“The one who observes the day, observes it in honor of the Lord.
The one who eats, eats in the honor of the Lord…”
There is a tension that comes with Halloween, much like the tension of Christmas. With Christmas, it is difficult not to get swept up in the commercialism, the “Currier and Ives” nostalgia, and the flat out hedonism of the “I’ve-been-good-give-me-what-I-want” mentality.
Halloween carries its own jumbled baggage. The early church celebrated All Saint’s Day to commemorate the lives of the saints who had died as martyrs and witnesses of the faith. To honor, or “hallow” a saint, sometimes leads to idolatry, elevating the life of a man to a demigod like status, but the abuse of an honor ought not negate the honor. The author of Hebrews recites the Faithful Hall of Fame in Hebrews 11, honoring the great witnesses of our faith as a way of encouraging our continued life of faith. The night before this day of remembrance, All Hallows Eve – or Halloween – as one Pastor writes, “was thought to be a last ditch party on the part of unholy ones — devils, witches, fairies, imps and so forth.”
None of that really matters today; we’ve lost all sense of tradition or purpose behind Halloween. Having jettisoned every element of honoring the lives of the saints, the All American Halloween is – like everything else – all about filling your bucket. Add to that a hyper-sexualization (“Sexy Witch” or “Naughty Schoolgirl”), or ghoulish morbidity (zombie, vampire, etc…), or a combination (“Sexy Zombie Nurse” – which really doesn’t make any sense), and there is little to commend about Halloween.
Still, we want to maintain an “in the world, but not of the world” practice, and if you live anywhere near children, you will surely have a few trick or treaters to entertain tonight. So what do you do? How do you celebrate this day without compromising your witness? Here are a couple of points:
Remember that there are some Christians, maybe within your own church, who will choose not to participate in the festivities of the day. Call it what you want, a Fall or Harvest Festival, they want nothing to do with it. Then there are those whose yards are all decked out, and the fog machine is running, and they greet you at the door in full costume. Faithful Christians disagree about Easter (or is it Resurrection Sunday), Christmas, playing cards on Sunday (or any day for that matter); so you know they will disagree on how we participated in Halloween. Let this be your guiding principle, “Treat one another with the same grace, patience, and forgiveness that God has shown you in Jesus Christ.” That kind of love will cover a multitude of sins.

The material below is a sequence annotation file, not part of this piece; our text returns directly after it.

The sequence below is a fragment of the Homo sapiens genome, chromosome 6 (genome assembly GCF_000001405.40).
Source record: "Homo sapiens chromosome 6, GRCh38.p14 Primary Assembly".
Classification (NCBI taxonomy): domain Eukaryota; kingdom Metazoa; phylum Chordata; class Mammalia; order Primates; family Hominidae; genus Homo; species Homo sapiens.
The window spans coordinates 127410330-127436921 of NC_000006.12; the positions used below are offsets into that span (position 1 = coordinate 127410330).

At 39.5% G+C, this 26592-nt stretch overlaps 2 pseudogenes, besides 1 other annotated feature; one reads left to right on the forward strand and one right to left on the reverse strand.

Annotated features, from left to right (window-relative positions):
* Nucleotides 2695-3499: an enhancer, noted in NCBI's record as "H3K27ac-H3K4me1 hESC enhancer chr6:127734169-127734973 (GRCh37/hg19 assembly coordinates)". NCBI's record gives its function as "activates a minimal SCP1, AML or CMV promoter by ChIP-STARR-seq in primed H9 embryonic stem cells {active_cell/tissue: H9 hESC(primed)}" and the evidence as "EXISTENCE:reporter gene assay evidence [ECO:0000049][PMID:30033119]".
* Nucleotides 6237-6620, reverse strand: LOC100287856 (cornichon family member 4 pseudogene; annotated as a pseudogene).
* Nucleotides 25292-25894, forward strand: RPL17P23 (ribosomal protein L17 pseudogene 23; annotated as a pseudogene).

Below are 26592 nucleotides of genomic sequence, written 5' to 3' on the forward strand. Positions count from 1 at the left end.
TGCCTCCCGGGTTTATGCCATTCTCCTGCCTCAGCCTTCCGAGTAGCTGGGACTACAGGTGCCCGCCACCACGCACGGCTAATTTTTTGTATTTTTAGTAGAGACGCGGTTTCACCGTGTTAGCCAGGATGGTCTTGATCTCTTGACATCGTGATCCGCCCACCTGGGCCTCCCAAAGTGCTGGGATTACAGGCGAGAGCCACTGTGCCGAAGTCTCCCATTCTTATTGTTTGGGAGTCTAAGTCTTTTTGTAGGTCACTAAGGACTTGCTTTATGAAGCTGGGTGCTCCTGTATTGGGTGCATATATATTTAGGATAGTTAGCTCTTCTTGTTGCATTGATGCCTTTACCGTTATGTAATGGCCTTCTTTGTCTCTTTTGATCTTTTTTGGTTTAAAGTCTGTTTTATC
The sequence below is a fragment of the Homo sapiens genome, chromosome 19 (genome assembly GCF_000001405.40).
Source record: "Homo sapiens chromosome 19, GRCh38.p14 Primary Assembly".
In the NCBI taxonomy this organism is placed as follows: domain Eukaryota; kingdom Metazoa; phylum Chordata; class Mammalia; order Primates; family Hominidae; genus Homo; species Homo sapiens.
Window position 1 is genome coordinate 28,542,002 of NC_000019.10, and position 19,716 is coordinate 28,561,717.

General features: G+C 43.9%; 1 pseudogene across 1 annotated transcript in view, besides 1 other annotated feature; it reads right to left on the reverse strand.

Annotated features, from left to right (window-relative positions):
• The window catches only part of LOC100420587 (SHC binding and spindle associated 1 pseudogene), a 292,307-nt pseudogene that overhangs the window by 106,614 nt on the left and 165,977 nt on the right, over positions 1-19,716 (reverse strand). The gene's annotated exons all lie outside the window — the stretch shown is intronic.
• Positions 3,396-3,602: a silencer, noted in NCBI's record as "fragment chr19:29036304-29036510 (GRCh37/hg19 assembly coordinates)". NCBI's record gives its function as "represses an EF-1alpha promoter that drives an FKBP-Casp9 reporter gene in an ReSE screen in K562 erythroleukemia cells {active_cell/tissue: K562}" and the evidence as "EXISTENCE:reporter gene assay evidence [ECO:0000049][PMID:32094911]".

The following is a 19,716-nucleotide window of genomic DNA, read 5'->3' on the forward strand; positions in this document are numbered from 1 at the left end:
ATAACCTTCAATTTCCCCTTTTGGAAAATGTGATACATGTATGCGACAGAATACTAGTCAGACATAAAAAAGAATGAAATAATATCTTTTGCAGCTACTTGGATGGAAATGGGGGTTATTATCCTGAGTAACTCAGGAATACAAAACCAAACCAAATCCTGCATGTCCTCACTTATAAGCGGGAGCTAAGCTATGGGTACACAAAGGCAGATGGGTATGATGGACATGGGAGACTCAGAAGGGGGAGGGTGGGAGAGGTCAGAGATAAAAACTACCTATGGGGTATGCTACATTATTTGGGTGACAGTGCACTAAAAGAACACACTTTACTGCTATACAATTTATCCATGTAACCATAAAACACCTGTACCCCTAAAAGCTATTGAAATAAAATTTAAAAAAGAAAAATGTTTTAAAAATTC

Be Hospitable and Joyful
Here’s a thought from Doug Wilson, “When neighborhood trick or treaters come to your door, I would encourage you to give them more candy than unbelievers give, as opposed to a glare and/or a tract about the fires of hell. We want to behave during this time in such a way that their celebrations are revealed as far more anemic than ours (not to mention twisted and gross).” We talk a lot about living our lives so that others may see our joy and want to be a part of it. No watered-down, imitation celebration will do that. Jesus went to a wedding and turned water into wine so that everyone marveled. Do you seriously think that the lollipop and “Jesus sticker” is going to get anyone’s attention.
Whether you celebrate the day as Elvis, or turn off the lights and pray the “hottentots” won’t come to your door, let us remember that in all things we are to glorify God. If you celebrate the day, celebrate it in a way that will bring glory to God. And I’m sorry, but I don’t see how demons, ghouls, zombies, and half-naked witches do that. If you do, then you have a difficult argument to make. Let your costumes, and your conduct, show the glory and light of God in a darkened world. Let this be the guiding principle in all of your ways, “whatever you do, do all to the glory of God” (1 Cor. 10:31).